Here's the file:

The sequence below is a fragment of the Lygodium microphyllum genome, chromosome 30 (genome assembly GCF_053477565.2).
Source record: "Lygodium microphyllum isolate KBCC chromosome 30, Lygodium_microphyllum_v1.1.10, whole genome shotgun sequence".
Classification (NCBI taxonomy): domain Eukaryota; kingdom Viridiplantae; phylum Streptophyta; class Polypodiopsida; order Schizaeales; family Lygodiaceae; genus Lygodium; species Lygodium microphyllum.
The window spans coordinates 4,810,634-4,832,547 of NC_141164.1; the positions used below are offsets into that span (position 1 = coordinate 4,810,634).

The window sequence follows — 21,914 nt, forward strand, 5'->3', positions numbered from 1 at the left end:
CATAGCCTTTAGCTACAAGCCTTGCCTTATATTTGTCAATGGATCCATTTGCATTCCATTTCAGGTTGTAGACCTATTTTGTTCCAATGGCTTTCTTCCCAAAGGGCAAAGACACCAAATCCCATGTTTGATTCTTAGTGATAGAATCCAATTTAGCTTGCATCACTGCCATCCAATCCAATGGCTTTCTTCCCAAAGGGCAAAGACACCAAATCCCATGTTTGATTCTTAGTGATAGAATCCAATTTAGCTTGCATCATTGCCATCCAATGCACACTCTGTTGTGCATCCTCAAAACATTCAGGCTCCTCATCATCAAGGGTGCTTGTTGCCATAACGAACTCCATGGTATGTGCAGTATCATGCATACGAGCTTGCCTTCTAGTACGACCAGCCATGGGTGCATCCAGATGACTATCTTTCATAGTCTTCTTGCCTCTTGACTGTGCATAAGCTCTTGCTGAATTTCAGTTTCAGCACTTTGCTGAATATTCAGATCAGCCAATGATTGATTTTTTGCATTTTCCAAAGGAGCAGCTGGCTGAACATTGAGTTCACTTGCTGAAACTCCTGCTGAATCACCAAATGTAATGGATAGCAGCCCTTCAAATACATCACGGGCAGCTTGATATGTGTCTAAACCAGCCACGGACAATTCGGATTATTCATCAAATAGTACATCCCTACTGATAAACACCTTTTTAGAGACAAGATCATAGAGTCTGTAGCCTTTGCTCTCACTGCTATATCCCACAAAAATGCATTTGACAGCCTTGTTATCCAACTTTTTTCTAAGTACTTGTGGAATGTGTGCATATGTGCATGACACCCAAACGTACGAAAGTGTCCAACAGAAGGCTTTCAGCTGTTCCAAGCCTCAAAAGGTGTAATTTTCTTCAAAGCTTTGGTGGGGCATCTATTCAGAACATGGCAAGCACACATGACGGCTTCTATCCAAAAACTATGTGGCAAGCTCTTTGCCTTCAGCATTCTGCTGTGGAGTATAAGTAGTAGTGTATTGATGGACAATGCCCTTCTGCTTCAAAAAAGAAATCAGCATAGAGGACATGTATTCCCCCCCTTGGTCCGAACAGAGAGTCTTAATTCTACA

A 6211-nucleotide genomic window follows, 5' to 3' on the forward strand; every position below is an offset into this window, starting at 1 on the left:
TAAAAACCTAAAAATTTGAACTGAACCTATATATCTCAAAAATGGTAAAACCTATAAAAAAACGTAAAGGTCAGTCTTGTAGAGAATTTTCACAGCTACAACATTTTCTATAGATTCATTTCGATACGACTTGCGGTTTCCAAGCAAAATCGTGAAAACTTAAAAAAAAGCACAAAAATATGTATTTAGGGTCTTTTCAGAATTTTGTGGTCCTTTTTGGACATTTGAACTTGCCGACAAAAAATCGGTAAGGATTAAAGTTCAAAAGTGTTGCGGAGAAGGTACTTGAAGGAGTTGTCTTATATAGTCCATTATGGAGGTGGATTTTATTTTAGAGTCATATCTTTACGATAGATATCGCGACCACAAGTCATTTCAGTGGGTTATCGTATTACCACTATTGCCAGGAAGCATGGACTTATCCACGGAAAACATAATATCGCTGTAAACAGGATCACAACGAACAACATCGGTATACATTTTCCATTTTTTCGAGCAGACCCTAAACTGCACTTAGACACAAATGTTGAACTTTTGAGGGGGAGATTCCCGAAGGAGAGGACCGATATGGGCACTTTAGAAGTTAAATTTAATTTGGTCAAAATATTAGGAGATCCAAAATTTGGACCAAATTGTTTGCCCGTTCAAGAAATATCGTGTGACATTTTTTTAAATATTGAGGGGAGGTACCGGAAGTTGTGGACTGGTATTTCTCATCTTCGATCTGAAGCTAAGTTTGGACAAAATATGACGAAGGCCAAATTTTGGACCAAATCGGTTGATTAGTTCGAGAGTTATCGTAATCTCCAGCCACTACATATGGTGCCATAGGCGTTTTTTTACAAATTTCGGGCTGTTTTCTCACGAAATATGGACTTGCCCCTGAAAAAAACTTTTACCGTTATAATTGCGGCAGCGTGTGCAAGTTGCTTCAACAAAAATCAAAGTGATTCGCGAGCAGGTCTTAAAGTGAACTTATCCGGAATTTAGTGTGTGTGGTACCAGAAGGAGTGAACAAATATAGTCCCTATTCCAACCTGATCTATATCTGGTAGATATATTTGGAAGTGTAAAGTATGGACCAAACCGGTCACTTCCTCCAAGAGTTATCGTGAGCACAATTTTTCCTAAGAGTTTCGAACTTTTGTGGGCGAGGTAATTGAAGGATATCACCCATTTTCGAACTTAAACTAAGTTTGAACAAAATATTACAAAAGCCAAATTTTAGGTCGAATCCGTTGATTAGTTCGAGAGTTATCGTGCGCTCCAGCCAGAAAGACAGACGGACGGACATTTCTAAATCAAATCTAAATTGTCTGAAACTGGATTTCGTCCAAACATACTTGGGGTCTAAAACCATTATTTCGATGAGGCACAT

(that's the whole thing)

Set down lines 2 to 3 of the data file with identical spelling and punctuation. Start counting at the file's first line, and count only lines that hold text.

Source record: "Lygodium microphyllum isolate KBCC chromosome 30, Lygodium_microphyllum_v1.1.10, whole genome shotgun sequence".
Classification (NCBI taxonomy): domain Eukaryota; kingdom Viridiplantae; phylum Streptophyta; class Polypodiopsida; order Schizaeales; family Lygodiaceae; genus Lygodium; species Lygodium microphyllum.